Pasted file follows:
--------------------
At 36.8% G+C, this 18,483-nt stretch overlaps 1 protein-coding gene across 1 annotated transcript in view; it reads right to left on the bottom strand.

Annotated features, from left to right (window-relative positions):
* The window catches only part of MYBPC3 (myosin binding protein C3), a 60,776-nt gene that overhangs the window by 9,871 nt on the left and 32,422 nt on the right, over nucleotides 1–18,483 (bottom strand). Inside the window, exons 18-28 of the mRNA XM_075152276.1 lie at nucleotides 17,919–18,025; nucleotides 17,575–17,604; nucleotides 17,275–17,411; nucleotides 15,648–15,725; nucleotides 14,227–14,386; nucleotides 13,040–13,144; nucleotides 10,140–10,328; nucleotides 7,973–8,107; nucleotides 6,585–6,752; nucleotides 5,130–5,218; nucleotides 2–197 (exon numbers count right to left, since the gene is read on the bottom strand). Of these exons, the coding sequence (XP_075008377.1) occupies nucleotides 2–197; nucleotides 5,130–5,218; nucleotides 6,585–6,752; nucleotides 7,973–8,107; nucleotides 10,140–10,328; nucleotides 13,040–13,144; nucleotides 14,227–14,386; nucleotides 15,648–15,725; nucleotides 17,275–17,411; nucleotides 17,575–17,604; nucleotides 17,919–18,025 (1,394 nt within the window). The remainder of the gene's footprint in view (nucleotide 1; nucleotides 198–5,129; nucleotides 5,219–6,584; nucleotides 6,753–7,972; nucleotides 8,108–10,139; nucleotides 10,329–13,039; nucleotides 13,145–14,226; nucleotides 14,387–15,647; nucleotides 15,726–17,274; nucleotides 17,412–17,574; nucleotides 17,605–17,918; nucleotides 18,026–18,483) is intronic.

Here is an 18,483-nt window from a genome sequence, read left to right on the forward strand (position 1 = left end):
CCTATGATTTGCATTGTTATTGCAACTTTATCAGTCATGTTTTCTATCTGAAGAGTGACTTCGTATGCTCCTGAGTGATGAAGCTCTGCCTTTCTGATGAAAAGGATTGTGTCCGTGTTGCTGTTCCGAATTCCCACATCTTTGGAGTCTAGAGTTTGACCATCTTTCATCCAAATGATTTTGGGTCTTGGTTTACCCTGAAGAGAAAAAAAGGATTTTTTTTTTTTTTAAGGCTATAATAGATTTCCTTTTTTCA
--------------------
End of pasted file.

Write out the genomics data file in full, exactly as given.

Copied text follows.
At 36.8% G+C, this 18,483-nt stretch overlaps 1 protein-coding gene across 1 annotated transcript in view; it reads right to left on the bottom strand.

Annotated features, from left to right (window-relative positions):
* The window catches only part of MYBPC3 (myosin binding protein C3), a 60,776-nt gene that overhangs the window by 9,871 nt on the left and 32,422 nt on the right, over nucleotides 1–18,483 (bottom strand). Inside the window, exons 18-28 of the mRNA XM_075152276.1 lie at nucleotides 17,919–18,025; nucleotides 17,575–17,604; nucleotides 17,275–17,411; nucleotides 15,648–15,725; nucleotides 14,227–14,386; nucleotides 13,040–13,144; nucleotides 10,140–10,328; nucleotides 7,973–8,107; nucleotides 6,585–6,752; nucleotides 5,130–5,218; nucleotides 2–197 (exon numbers count right to left, since the gene is read on the bottom strand). Of these exons, the coding sequence (XP_075008377.1) occupies nucleotides 2–197; nucleotides 5,130–5,218; nucleotides 6,585–6,752; nucleotides 7,973–8,107; nucleotides 10,140–10,328; nucleotides 13,040–13,144; nucleotides 14,227–14,386; nucleotides 15,648–15,725; nucleotides 17,275–17,411; nucleotides 17,575–17,604; nucleotides 17,919–18,025 (1,394 nt within the window). The remainder of the gene's footprint in view (nucleotide 1; nucleotides 198–5,129; nucleotides 5,219–6,584; nucleotides 6,753–7,972; nucleotides 8,108–10,139; nucleotides 10,329–13,039; nucleotides 13,145–14,226; nucleotides 14,387–15,647; nucleotides 15,726–17,274; nucleotides 17,412–17,574; nucleotides 17,605–17,918; nucleotides 18,026–18,483) is intronic.

Here is an 18,483-nt window from a genome sequence, read left to right on the forward strand (position 1 = left end):
CCTATGATTTGCATTGTTATTGCAACTTTATCAGTCATGTTTTCTATCTGAAGAGTGACTTCGTATGCTCCTGAGTGATGAAGCTCTGCCTTTCTGATGAAAAGGATTGTGTCCGTGTTGCTGTTCCGAATTCCCACATCTTTGGAGTCTAGAGTTTGACCATCTTTCATCCAAATGATTTTGGGTCTTGGTTTACCCTGAAGAGAAAAAAAGGATTTTTTTTTTTTTTAAGGCTATAATAGATTTCCTTTTTTCA